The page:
Water softening[edit]

Hard water usually contains calcium or magnesium ions. Sodium carbonate is used for removing these ions and replacing them with sodium ions.[16]

Sodium carbonate is a water-soluble source of carbonate. The calcium and magnesium ions form insoluble solid precipitates upon treatment with carbonate ions:

Ca2+ + CO2−3 → CaCO3 (s)

The water is softened because it no longer contains dissolved calcium ions and magnesium ions.[16]

Food additive and cooking[edit]

Sodium carbonate has several uses in cuisine, largely because it is a stronger base than baking soda (sodium bicarbonate) but weaker than lye (which may refer to sodium hydroxide or, less commonly, potassium hydroxide). Alkalinity affects gluten production in kneaded doughs, and also improves browning by reducing the temperature at which the Maillard reaction occurs. To take advantage of the former effect, sodium carbonate is therefore one of the components of kansui (かん水), a solution of alkaline salts used to give Japanese ramen noodles their characteristic flavour and chewy texture; a similar solution is used in Chinese cuisine to make lamian, for similar reasons. Cantonese bakers similarly use sodium carbonate as a substitute for lye-water to give moon cakes their characteristic texture and improve browning. In German cuisine (and Central European cuisine more broadly), breads such as pretzels and lye rolls traditionally treated with lye to improve browning can be treated instead with sodium carbonate; sodium carbonate does not produce quite as strong a browning as lye, but is much safer and easier to work with.[18]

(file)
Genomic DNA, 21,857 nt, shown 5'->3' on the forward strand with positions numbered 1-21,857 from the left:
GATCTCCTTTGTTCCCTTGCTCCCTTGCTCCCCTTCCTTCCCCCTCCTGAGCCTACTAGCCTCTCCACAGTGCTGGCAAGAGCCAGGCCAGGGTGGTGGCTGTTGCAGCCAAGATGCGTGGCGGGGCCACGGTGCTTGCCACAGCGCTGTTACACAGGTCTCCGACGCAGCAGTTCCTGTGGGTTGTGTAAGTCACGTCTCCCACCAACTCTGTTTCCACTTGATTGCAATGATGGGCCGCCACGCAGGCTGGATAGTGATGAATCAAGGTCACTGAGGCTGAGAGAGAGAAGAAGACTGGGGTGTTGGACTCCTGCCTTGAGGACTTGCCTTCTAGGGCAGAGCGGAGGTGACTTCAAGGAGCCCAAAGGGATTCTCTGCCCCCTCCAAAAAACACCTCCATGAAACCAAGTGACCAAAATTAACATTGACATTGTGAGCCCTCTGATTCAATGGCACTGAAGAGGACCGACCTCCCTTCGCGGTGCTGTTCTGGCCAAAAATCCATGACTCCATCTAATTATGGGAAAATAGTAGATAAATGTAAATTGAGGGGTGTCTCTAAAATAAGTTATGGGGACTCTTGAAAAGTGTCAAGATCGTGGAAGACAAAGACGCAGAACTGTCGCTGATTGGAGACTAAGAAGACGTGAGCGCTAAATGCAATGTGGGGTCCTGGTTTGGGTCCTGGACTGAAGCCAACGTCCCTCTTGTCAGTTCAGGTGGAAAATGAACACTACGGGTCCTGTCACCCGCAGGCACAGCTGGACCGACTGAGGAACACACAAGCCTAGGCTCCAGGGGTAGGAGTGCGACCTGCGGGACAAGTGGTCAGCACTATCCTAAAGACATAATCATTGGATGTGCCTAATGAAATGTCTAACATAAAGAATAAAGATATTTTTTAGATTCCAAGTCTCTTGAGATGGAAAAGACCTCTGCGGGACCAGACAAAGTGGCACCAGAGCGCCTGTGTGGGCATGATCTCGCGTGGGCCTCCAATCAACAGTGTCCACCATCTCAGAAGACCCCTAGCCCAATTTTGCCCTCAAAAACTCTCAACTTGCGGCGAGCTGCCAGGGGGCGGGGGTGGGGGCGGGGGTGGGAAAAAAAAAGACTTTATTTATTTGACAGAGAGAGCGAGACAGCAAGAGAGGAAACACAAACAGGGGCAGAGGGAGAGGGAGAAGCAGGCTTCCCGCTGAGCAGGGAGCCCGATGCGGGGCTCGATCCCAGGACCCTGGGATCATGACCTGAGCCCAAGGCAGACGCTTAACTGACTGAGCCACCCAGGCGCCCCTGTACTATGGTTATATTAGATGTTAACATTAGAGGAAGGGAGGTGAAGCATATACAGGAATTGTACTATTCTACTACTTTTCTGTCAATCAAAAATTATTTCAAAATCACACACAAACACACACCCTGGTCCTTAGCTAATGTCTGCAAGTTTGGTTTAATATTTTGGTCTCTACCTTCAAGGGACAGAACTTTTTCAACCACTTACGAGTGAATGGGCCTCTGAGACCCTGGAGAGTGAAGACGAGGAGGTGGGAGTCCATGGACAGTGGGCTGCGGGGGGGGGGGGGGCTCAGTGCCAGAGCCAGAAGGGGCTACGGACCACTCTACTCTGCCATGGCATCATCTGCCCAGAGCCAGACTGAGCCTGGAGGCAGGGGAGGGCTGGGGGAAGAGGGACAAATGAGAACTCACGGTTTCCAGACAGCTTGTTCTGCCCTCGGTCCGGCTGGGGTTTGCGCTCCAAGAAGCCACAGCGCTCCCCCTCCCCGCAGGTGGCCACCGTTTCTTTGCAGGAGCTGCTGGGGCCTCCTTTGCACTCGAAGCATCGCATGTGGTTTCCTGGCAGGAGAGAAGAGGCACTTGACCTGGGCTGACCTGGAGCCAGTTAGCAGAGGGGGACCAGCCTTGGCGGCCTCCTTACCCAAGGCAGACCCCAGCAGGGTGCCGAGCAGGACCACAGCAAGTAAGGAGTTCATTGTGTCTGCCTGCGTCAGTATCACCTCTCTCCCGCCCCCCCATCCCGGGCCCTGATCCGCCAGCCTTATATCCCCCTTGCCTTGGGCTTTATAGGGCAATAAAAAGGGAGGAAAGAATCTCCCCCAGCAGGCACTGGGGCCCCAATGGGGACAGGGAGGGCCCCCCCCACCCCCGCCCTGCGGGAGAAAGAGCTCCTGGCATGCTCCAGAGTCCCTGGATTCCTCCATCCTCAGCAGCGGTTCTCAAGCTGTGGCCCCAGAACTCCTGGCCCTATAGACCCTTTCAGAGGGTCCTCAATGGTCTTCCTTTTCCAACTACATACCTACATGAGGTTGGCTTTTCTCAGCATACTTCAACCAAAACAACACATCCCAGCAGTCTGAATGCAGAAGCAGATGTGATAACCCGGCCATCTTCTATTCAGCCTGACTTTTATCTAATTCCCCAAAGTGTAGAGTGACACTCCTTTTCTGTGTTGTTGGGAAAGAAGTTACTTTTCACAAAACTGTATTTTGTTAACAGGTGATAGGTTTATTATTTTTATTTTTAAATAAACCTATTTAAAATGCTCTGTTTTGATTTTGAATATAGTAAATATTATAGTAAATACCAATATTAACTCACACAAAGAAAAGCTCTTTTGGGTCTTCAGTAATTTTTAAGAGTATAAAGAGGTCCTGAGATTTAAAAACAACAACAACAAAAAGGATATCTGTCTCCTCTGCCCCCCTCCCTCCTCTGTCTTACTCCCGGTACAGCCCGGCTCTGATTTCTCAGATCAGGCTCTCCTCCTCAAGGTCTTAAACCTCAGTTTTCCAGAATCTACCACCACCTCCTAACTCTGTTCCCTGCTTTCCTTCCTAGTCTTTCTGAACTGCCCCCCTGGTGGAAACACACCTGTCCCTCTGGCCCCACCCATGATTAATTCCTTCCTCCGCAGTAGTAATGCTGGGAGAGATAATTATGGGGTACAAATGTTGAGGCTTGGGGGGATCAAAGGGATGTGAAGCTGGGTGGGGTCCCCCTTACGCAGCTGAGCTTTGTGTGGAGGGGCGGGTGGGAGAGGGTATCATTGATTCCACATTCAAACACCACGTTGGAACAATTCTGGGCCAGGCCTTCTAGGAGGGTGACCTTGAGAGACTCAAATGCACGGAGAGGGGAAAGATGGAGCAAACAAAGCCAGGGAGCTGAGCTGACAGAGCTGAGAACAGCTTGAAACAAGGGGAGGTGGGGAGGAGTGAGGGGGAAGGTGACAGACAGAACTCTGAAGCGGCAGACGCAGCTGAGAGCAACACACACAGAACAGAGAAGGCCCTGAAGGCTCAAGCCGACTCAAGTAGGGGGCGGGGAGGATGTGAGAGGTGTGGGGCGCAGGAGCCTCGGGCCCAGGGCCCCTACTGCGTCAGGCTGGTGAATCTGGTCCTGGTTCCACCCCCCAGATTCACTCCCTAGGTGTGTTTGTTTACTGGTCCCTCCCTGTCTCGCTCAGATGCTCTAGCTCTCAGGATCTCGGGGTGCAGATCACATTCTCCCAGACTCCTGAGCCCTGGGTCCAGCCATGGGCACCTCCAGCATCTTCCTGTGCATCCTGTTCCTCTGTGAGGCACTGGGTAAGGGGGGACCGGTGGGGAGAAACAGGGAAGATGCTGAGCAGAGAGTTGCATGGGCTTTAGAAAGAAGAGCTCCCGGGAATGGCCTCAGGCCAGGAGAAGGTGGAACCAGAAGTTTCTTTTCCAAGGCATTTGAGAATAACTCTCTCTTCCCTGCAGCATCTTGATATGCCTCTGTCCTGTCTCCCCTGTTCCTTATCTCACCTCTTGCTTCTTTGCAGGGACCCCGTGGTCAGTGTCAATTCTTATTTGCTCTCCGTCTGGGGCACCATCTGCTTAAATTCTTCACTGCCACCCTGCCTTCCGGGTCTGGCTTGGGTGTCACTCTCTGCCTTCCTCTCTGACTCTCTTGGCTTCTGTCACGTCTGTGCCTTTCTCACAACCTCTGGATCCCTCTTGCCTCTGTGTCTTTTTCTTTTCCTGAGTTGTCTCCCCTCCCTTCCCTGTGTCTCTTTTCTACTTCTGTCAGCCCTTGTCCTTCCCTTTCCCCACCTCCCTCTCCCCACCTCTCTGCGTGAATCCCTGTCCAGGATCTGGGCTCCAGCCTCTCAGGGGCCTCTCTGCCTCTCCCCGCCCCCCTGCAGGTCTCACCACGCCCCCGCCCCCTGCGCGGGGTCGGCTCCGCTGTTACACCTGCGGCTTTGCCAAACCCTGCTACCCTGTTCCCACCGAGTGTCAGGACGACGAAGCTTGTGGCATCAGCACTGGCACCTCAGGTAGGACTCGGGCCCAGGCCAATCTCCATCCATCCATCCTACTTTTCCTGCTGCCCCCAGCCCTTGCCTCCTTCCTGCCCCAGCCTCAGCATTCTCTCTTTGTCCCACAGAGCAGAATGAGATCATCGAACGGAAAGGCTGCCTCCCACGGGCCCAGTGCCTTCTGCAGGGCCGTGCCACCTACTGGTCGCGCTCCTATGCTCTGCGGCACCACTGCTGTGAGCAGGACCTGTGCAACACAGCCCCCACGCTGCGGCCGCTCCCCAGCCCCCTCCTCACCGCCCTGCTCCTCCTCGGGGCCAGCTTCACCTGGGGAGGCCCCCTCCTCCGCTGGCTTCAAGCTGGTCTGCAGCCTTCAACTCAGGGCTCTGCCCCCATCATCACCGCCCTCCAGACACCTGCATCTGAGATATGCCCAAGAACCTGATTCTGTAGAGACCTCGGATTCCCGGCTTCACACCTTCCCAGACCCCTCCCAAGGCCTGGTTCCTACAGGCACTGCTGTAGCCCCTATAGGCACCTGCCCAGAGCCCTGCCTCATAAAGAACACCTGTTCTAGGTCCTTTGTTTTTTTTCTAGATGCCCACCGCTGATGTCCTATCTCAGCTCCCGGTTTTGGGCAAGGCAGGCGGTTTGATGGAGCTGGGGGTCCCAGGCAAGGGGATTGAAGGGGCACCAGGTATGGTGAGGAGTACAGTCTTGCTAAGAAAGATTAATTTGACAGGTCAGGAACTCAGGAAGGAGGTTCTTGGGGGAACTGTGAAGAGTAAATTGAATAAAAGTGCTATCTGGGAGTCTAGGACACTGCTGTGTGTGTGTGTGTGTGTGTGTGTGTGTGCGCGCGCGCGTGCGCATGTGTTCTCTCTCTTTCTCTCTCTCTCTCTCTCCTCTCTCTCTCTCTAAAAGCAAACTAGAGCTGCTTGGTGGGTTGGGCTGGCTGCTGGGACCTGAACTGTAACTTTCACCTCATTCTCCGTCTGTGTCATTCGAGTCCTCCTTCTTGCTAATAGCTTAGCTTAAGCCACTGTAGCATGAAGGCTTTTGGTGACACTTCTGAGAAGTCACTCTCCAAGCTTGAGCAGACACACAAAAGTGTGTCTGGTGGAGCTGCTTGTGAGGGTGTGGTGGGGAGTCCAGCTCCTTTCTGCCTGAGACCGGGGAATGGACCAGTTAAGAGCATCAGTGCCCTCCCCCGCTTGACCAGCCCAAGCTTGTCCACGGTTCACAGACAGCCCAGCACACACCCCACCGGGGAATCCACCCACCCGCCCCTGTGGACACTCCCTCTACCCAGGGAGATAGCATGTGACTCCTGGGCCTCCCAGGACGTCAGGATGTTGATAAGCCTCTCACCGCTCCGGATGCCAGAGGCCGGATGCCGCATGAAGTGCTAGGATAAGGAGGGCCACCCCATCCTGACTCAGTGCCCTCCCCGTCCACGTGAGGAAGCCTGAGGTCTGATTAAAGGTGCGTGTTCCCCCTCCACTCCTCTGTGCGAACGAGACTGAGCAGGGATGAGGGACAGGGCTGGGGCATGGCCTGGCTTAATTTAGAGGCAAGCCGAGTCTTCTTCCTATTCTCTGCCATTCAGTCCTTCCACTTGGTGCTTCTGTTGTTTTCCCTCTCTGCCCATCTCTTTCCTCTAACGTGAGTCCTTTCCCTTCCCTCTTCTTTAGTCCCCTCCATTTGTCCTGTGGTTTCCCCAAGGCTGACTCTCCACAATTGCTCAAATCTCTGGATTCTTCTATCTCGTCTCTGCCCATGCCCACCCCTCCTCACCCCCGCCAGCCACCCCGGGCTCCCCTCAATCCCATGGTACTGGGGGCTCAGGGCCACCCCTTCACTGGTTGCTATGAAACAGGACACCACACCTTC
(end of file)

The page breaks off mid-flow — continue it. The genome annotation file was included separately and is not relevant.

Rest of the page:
Sodium carbonate is used in the production of sherbet powder. The cooling and fizzing sensation results from the endothermic reaction between sodium carbonate and a weak acid, commonly citric acid, releasing carbon dioxide gas, which occurs when the sherbet is moistened by saliva.